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The revolutionary Maptek DomainMCF machine learning engine for orebody modelling is helping identify faulted geology in record time.
Above: Cross section showing drill data and DomainMCF model of an orebody (red) which has been truncated by faulting, autogenerated based on relationships within the drill data.
Identifying and predicting faults is vital in both open cut and underground operations. Engineers who prepare operational mine plans need to ensure the stability of walls, drives and stopes. When using methods such as block caving they must understand the natural geology to safely and efficiently control the undermining process.
Maptek DomainMCF provides geologists with tools to bypass cumbersome manual processes. Applying cloud processing and machine learning to drillhole and other data enables output of a geological model in minutes to hours, rather than weeks to months.
Maptek Technical Specialist, Steve Sullivan says the testing and implementation of DomainMCF has revealed an unexpected strength.
'Fault identification wasn't the top priority when we began working on this product,' Sullivan, a geologist himself, said.
DomainMCF looks at the local and surrounding data, taking into account the orientation, width and other characteristics, and automatically works out where two intervals are not continuous and have been displaced.
No manual intervention is required, unlike with grid-based and implicit modelling that wrap a continuous surface between geological data intersections. Modelled fault breaks in DomainMCF are easily visualised and provide a red flag for geologists to further analyse the model.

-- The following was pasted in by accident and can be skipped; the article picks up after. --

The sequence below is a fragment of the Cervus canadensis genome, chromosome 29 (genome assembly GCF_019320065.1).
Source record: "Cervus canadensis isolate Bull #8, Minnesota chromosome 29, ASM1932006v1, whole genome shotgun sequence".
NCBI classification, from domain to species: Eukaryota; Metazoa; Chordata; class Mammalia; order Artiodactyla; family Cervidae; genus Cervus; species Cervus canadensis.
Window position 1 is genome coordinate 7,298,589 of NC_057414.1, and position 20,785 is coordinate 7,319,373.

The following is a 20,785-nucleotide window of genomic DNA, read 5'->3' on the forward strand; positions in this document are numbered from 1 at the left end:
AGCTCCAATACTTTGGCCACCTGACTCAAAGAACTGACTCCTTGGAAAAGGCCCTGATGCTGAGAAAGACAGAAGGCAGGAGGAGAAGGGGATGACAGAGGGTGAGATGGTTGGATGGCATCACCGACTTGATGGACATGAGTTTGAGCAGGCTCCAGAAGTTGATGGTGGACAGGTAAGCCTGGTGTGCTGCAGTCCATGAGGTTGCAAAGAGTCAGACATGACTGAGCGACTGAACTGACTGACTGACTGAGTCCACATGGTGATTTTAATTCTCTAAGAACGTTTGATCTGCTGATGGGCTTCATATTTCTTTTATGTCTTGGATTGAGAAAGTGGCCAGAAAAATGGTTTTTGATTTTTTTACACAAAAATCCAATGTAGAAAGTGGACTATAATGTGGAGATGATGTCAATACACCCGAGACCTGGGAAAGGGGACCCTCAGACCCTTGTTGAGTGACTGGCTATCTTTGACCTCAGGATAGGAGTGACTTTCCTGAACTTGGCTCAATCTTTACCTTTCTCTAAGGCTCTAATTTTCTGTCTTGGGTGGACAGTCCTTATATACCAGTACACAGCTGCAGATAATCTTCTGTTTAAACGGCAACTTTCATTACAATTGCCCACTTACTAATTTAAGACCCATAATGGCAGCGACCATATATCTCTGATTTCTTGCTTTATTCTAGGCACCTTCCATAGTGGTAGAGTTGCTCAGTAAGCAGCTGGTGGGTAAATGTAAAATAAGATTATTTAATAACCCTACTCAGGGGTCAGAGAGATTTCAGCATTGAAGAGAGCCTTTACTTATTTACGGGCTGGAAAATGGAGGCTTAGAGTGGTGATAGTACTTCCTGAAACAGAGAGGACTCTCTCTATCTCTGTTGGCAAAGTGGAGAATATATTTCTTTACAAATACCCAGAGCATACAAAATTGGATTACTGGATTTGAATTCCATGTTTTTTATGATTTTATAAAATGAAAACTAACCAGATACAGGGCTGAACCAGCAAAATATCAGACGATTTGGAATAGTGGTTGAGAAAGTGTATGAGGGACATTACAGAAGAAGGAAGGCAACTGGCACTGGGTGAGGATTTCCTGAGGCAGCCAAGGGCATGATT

Traditionally, geologists would laboriously identify and interpret fault traces from drillhole data, a sometimes difficult task where faults could be overlooked with potentially disastrous consequences.
'Faults can range from a couple of millimetres to hundreds of kilometres. Some can be fairly subtle and not easily recognised, nor built into usable entities for mine planning,' Sullivan said.
'Implicit modelling shows veins with smooth curved boundaries between drill data. Only when you're underground or in the open cut do you see the actual fault dislocation. The interpreted position of the orebody or coal seam then changes and if you haven't adjusted for it you could put machinery in the wrong place.'
DomainMCF results correlate well with clients' interpreted fault models for precious metal veining, iron ore deposits and breccia. However, DomainMCF models are created in a fraction of the time.
Machine learning gives geologists more time to analyse results, change settings and run multiple iterations to refine outputs to provide engineers with the best possible models.
'Traditional techniques have required a lot of manual intervention, time spent drawing CAD lines, making modifications, wireframing and implicit modelling. There's not a lot of geology thinking involved — it's mostly what you might call hack work,' Sullivan said.
'DomainMCF puts geology back into the geologist. Computers do the heavy processing and geologists use their investigation skills, which is why we took up the profession in the first place.'
DomainMCF is easy to use. Once data has been validated, users can drag and drop the required component files into the interface for processing.
Machine learning consumes the vast amount of data collected daily on mine sites. A recent model with 2.5 million pieces of information was processed in a couple of hours.
'DomainMCF digests drillhole data, underground mapping, assays, lithology and open cut spot samples. The more data you've got, the better,' Sullivan said.
Maptek is working to incorporate more types of data, including geophysical and measurement whilst drilling (MWD), into the DomainMCF modelling process.